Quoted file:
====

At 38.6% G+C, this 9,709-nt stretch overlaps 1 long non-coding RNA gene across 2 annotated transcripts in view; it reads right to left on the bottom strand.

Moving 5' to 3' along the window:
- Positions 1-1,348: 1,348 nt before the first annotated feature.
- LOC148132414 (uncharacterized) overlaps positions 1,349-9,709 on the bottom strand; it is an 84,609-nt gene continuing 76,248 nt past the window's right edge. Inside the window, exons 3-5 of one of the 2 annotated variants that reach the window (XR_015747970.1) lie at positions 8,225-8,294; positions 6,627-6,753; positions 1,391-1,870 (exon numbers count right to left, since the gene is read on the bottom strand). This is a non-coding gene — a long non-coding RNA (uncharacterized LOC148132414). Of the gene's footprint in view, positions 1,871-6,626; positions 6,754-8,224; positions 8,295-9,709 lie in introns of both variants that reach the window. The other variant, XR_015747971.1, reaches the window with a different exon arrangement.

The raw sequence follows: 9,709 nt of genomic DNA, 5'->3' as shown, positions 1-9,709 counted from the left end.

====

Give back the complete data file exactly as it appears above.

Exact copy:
At 38.6% G+C, this 9,709-nt stretch overlaps 1 long non-coding RNA gene across 2 annotated transcripts in view; it reads right to left on the bottom strand.

Moving 5' to 3' along the window:
- Positions 1-1,348: 1,348 nt before the first annotated feature.
- LOC148132414 (uncharacterized) overlaps positions 1,349-9,709 on the bottom strand; it is an 84,609-nt gene continuing 76,248 nt past the window's right edge. Inside the window, exons 3-5 of one of the 2 annotated variants that reach the window (XR_015747970.1) lie at positions 8,225-8,294; positions 6,627-6,753; positions 1,391-1,870 (exon numbers count right to left, since the gene is read on the bottom strand). This is a non-coding gene — a long non-coding RNA (uncharacterized LOC148132414). Of the gene's footprint in view, positions 1,871-6,626; positions 6,754-8,224; positions 8,295-9,709 lie in introns of both variants that reach the window. The other variant, XR_015747971.1, reaches the window with a different exon arrangement.

The raw sequence follows: 9,709 nt of genomic DNA, 5'->3' as shown, positions 1-9,709 counted from the left end.